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Actor: Glenn Close
Director: Yann Arthus-Bertrand
Genres: Documentary
NR     2009     1hr 58min

Genre: Documentary Rating: NR Release Date: 5-JUN-2009 Media Type: DVD


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Movie Details

Actor: Glenn Close
Director: Yann Arthus-Bertrand
Genres: Documentary
Sub-Genres: Documentary
Studio: 20th Century Fox
Format: DVD - Color,Widescreen - Dubbed,Subtitled
DVD Release Date: 06/05/2009
Original Release Date: 01/01/2009
Theatrical Release Date: 01/01/2009
Release Year: 2009
Run Time: 1hr 58min
Screens: Color,Widescreen
Number of Discs: 1
SwapaDVD Credits: 1
Total Copies: 0
Members Wishing: 0
MPAA Rating: NR (Not Rated)
Languages: English, French
Subtitles: English, French
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Movie Reviews

foxfire1013 | Oregon Coast, USA | 06/06/2009
(5 out of 5 stars)

"This is a magnificent production. I'm now watching it on the National Geographic channel and had to check to see if a DVD was available. No commercials to interrupt the thread!

The photography is stunning, the music enjoyably fitting and the narrator's voice smooth and clear. The story is informative, sad and scary.

Yes, this production conveys the message that the current economic model of consumption is not conducive to long-term survival (in the manner to which we have become accustomed) where a secure supply of uncontaminated food/water and adequate shelter/clothing are a given.

Sometimes "a picture is worth a thousand words"."
S. Kling | Central Valley of California | 06/06/2009
(5 out of 5 stars)

"One may not agree with the theory of evolution, but that should not be the reason for not watching/buying this DVD. This film is about man's greed and the results. We must become stewards of our planet or face the fact that our children or grandchildren may likely suffer unthinkable changes to our (American)wealthy way of life. This film shows what has already happened in my lifetime of 60 years, and has certainly awakened my family to our responsibility to care for our home. The photography is absolutely exquisite, the music haunting, and the narrative poetic."
Educational and an Eye-Opener!
L Gontzes | Athens, Greece | 06/07/2009
(5 out of 5 stars)

"Home is an excellent documentary which aims to familiarize us with our planet while reminding us of our place and responsibilities vis-à-vis our environment.
The amount of effort and research put into this project is evident and as a result the documentary helps transport the viewer to different locations allowing one to lay eyes on natural wonders and disasters alike. Glenn Close does an amazing job narrating in a way that brings to mind the Lords of the Rings, while the photography is simply breathtaking!
In short, Home is a must-see documentary, strongly recommended to those people that do care about the legacy they leave behind for the generations to come. 5 Stars
Incredible cinematographic detail and style, iffy script!
D. E. Hill | Centennial, CO United States | 07/30/2009
(5 out of 5 stars)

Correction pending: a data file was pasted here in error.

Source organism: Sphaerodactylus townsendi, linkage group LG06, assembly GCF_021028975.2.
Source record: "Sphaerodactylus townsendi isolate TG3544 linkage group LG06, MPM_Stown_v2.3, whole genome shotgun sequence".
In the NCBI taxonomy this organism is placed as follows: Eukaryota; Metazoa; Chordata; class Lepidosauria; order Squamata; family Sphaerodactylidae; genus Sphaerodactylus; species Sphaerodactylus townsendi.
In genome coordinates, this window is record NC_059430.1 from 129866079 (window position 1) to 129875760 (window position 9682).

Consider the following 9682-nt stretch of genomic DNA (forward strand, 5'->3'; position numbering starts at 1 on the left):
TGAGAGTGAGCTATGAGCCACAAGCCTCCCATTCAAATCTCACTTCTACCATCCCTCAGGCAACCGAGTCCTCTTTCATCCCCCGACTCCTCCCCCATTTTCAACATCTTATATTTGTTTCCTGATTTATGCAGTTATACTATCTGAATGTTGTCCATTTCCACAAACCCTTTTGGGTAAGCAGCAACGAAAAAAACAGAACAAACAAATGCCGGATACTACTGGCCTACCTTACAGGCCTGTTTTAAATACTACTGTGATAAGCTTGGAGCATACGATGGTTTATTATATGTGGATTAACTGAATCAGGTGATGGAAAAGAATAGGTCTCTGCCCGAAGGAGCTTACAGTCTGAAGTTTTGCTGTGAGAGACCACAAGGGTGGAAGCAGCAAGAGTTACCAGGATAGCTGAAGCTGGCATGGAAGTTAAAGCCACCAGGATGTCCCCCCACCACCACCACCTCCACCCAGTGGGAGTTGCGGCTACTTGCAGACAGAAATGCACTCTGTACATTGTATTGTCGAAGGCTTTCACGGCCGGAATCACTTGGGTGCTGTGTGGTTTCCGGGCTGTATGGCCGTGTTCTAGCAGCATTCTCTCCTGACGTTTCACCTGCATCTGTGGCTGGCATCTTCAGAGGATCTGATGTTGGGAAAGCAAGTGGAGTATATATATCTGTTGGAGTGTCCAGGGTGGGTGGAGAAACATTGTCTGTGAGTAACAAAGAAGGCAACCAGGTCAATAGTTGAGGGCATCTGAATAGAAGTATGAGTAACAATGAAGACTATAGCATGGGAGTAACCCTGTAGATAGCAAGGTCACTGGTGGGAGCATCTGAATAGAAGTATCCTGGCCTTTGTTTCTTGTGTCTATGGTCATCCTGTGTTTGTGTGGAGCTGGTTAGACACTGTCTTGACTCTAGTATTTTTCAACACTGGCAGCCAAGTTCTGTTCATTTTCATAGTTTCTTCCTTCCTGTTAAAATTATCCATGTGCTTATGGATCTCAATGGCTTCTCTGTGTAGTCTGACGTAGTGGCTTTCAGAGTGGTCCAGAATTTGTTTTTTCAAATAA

"The aerial cinematography in this film is terrific to watch, and that is why it rates 5 stars. You will definitely want the blu-ray version, because the detail is astonishing. There are some strange things about the American language script however. First, some poor, yet should-have-been-obvious edits for this audience, for example: 1) Grand Canyon of Arizona, or of the Colorado, not in Colorado, 2) Towns started up more than 6,000 years ago, not 600 years ago. Second, the message often had nothing to do with the images. You notice this right away when we are looking at glacial ice-fields in Iceland, and the narrator is talking about rivers. What was that all about? What does a healthy, swimming whale have to do with the plight of ocean fisheries? It appears that there was a collection of TERRIFIC video, and someone needed a "socially relevant" script to accompany its presentation, but the match was not tight. Third, there is an enormous dichotomy between more than an hour spent in hopeless and dreadful pessimism about the planet, followed by a few minutes of optimism that was kind of unsupported. I mean, if Americans are the worst offenders on the Planet, what does more education and aid to third world countries have to do with the impact of overpopulation and technology? Fourth, core issues like population control and political instability were not addressed at all. I am afraid that valid points like the link between meat consumption and high levels of resource utilization get lost in the message of aid to developed countries, or the lack of a real solution here. After all, if we are all vegetarians consuming 1/10 of the agricultural resources per capita, what happens when there are 10 times as many of us in a few years? What about this urban blight? Can we all go rural, not suburban, but really rural? Aren't we better off when people in third world countries don't drive automobiles? So, I think the messages here do raise a lot of thought, but are short on convincing answers, or convincing video evidence. The "feel good" stuff at the end is just that. My well-to-do neighbors have college educations, and they still eat beef and shrimp from shrimp farms that are destroying mangrove forest,fill their refrigerators with bottled water, and they drive SUVs without remorse! Maybe we need more clear thinking about human nature, not just some comforting blurbs about how good we could be if things were just right! But, such a cinematographic journey this is!"